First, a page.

I’m going to begin today by quoting a NYT newsletter that arrives in my email every day even though I never requested it. This one is from Times columnist Roger Cohen:
You grow numb. You grow weary. I recall discovering a few weeks back that President Trump had lied about two phone calls, one from the president of Mexico and one from the head of the Boy Scouts. The calls, supposedly to congratulate him, did not exist. They never happened. They were pure inventions. Asked if Trump had lied, the White House press secretary, Sarah Huckabee Sanders, said, “I wouldn’t say it was a lie.”
I actually remember shrugging. The shrug was terrifying. This is how autocrats — or would-be autocrats — cement their power. They wear you down with their lies. They distract you. They want you to believe that 2+2=5. They want you to forget that freedom withers when the distinction between truth and falsehood dies. In a dictatorship there is a single font of “truth”: the voice of the dictator. Remember Trump at the Republican National Convention a little over a year ago: “I am your voice.” And now his voice is everywhere.
There’s the scripted Trump voice, which is fake. There’s the unscripted voice, which is genuine. The two tend to alternate; call this the choreography of disorientation. It’s confusing, like having a president who isn’t really a president but instead acts like the leader of a rabble-rousing movement. The Oval Office is a useful prop, no more than that. He’s held eight rallies since becoming president in January. The latest was in Phoenix, where he called the media “very dishonest people.” He led the crowd in a chant of “CNN sucks.” He attacked the “failing New York Times.”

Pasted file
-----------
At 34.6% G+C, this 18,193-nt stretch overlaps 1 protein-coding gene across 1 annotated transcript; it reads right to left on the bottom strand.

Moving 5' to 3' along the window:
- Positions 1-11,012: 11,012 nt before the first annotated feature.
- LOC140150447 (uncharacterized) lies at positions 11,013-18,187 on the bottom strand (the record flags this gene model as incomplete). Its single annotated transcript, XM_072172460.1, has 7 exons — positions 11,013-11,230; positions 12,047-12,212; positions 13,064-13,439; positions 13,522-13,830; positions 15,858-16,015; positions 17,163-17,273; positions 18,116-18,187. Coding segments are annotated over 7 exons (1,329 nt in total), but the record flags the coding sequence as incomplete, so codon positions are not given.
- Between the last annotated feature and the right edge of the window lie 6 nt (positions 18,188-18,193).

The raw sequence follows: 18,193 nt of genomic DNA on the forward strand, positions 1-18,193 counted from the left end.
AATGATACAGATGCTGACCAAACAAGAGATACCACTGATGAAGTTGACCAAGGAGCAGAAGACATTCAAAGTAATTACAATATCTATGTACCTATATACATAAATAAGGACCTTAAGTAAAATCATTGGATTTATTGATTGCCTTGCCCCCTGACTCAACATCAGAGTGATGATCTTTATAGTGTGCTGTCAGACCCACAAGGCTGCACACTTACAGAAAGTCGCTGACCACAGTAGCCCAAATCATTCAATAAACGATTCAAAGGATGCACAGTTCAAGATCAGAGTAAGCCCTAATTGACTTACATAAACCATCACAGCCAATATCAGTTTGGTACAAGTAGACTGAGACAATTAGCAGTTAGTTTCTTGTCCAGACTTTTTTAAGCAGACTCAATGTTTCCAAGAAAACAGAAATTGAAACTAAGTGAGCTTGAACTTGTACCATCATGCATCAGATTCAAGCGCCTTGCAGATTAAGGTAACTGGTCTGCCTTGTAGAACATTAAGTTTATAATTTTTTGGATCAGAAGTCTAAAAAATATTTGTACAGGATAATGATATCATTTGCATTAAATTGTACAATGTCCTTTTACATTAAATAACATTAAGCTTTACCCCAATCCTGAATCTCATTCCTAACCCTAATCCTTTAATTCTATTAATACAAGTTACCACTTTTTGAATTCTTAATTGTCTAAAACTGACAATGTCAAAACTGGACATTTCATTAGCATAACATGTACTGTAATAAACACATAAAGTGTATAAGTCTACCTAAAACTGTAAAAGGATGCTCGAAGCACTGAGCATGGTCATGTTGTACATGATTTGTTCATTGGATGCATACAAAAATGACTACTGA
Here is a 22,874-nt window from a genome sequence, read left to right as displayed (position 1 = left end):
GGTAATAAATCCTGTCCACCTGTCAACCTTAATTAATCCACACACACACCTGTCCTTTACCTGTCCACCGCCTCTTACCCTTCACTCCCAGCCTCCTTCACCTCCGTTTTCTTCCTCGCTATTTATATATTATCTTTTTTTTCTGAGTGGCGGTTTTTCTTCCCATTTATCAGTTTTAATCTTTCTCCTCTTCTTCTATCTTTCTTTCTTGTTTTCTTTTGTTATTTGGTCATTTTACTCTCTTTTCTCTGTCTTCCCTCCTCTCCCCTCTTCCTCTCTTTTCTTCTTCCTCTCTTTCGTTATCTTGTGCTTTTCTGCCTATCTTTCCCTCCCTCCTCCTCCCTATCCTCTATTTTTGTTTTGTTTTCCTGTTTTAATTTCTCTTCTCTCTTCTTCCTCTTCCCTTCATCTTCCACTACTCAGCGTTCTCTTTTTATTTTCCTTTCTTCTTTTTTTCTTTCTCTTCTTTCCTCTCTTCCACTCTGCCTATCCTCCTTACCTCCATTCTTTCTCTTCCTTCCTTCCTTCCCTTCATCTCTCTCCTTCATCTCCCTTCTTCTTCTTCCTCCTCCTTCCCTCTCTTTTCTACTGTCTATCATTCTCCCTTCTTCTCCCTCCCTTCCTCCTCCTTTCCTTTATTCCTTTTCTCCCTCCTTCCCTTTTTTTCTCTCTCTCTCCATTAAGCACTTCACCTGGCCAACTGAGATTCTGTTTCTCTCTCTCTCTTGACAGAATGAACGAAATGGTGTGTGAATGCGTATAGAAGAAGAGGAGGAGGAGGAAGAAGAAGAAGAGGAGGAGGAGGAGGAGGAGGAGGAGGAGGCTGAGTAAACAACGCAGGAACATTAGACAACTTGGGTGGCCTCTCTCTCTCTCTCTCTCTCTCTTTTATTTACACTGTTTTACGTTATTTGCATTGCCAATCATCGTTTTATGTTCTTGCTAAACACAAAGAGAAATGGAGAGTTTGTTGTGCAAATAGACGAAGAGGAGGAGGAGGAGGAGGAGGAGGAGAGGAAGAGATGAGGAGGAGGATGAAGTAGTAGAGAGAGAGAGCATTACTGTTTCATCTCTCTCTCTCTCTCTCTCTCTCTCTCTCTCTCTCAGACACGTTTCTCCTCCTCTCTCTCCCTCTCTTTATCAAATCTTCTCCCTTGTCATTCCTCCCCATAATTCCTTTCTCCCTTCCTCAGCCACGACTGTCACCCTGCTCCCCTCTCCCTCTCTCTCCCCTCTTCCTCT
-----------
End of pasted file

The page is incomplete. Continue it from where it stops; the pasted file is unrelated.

It’s familiar. That familiarity is menacing. It led me to think of my half-repressed shrug at the beginning of this month. Trump has one fundamental talent: a ruthless ability to mess with people’s minds and turn their anger into the engine of his ambition. A dishonest president calls the media that report on his dishonesty dishonest for doing so. This is where we are. This is the danger that Trump represents.
He said of the Charlottesville violence: “There is blame on both sides.” He equated neo-Nazi bigots with blood on their hands and leftist protesters. For this president, they stand on the same moral place. But when the press reminds him of that, he lashes out. Phoenix was a reminder of that. Don’t shrug.
“And now his voice is everywhere.” That is chilling and of course Orwellian. I never shrug off Trump’s words or deeds, and I suppose that’s why I get so tired. But we must stay conscious and aware of what is happening. Trump is a buffoon, but he still has dedicated followers and he is actively attempting to push the U.S. toward tyranny. He would love to be the American Putin.
And guess who helped put Trump in the White House? Newsweek: Bernie Sanders Voters Helped Trump Win and Here’s Proof.